Every Latino can be a legislator
To introduce a bill you only need two things: an idea and a sponsor. Only a member of the legislature can sponsor a bill. The bill’s text can be in draft form, but the good folks at the Legislative Council (yes, its “Council,” not “Counsel”) put the language into the proper legal format. The initial draft is called an “intro set” and is circulated by a legislator among other legislators for their signature as co-sponsors.
The process is much more complicated than this but, suffice it to say, you need four things to pass a bill through either body of the legislature (House of Representatives or Senate): (1) introduction of a bill; (2) successful passage in at least one committee hearing; (3) successful passage in a floor vote (sometimes two); and (4) a vigilant work ethic.
Of course, advocacy means different things to different people, but my advice is that discussion will advance your position much further than protests or picketing. I don’t think protesting is wrong, but it can polarize policy-makers to the point where their position can’t be reclaimed.
As for how to advocate for the issue you care about, remember that perseverance pays. I offer the following recommendations for how to approach a policy-maker:
Identifying yourself as a volunteer, stakeholder or concerned citizen over the issue and then explain why you’re involved (a personal experience, the experience of a loved one or a story you heard). Your personal connection can convey your commitment.
Know what you’re asking for. A little knowledge goes a long way and avoids confusion and delay.
Ask that the legislator make your issue a priority. State the issue and explain why it is important to you. If it isn’t a priority, then it may not be addressed.
Ask for a return call or an opportunity to meet in order to deliver your points directly.
If you don’t get a commitment or a response initially, keep calling, e-mailing and writing until you do.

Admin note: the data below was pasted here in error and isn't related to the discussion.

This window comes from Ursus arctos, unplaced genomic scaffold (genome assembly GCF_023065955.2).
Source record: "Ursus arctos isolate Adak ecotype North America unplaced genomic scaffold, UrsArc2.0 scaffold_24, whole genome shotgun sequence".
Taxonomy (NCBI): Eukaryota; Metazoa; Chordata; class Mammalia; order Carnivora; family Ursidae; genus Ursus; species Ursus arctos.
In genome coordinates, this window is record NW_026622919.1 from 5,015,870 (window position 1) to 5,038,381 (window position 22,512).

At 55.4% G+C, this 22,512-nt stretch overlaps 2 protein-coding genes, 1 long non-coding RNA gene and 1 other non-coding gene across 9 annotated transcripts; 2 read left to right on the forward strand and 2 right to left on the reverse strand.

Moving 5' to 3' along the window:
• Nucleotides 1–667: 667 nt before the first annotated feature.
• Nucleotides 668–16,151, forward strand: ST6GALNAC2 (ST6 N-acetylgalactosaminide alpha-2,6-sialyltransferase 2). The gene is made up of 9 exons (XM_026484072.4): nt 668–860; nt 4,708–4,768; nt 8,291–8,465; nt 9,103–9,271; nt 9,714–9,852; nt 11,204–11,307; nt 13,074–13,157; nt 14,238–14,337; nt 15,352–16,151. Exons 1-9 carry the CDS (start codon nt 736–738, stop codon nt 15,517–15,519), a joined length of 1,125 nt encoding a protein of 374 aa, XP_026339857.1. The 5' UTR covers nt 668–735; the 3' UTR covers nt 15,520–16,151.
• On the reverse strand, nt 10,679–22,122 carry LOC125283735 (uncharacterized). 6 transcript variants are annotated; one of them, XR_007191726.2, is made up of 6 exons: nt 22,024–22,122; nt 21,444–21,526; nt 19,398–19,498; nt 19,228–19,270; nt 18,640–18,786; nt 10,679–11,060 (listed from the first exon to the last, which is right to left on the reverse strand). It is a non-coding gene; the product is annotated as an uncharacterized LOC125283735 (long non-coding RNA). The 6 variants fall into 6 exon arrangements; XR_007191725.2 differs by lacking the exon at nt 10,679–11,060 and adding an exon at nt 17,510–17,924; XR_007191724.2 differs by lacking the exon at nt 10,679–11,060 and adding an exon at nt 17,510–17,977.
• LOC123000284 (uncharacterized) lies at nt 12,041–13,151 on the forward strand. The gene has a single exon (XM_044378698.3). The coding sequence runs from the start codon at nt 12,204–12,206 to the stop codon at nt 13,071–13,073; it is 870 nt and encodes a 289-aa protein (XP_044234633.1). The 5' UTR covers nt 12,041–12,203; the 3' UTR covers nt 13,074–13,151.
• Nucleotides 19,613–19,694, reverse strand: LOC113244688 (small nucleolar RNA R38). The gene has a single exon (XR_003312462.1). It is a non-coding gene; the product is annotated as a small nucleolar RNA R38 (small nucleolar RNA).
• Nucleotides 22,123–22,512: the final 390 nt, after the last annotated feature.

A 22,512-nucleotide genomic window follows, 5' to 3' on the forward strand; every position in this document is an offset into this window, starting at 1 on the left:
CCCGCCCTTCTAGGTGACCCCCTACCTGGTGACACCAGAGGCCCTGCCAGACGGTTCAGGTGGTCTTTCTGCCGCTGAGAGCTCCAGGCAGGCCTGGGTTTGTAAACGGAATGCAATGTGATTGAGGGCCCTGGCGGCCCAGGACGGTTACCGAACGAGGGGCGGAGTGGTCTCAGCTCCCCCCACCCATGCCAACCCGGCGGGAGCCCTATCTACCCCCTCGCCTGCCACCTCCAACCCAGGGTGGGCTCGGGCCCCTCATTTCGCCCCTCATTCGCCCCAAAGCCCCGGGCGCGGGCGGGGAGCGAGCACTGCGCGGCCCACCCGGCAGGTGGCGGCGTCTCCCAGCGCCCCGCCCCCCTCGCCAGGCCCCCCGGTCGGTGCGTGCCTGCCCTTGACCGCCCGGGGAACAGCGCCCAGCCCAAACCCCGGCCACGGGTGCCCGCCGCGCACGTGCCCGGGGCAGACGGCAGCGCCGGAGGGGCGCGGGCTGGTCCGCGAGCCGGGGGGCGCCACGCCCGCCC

Perseverance pays because elected officials really do worry about what their constituents are going to think, say and do in reaction to their votes and positions.
You can look at bills, bill summaries, find out who your district’s legislators are and even track legislation at azleg.gov.
There are two other ways to pass laws in Arizona. The state legislature can pass legislation to have voters decide an issue at the ballot box. This process is called a referendum. A ballot initiative is another alternative but requires proponents to gather valid petition signatures from registered voters in the amount of “10 percent of all votes cast for governor in the last preceding election.” If the initiative amends the constitution, the number of required signatures increases to 15 percent! That’s 172,809 and 259,213 signatures, respectively.
Remember, having an ambivalent attitude towards politics and politicians only forfeits your political power, making those who do engage in the process more powerful. If your opinion is that your community is being disenfranchised and you’re not doing anything about it, consider this quote from Martin Luther King: “He who passively accepts evil is as much involved in it as he who helps perpetuate it.”
The next time you hear about a law, ordinance or policy that you disagree with, take the time to voice your opinion. We must overcome the discomfort, the same discomfort I felt as an intern, and become aware and engaged.
A successful advocacy strategy integrates both your awareness and feedback so that you hold policy-makers accountable to your community – a community with tremendous challenges. According to a local researcher studying Arizona demographics, “Arizona may not be a red state for long; it could become a blue state; but it certainly will be brown.”
George Díaz is the founder of West Washington Strategies (westwashingtonstrategies.com), a government and media relations firm.
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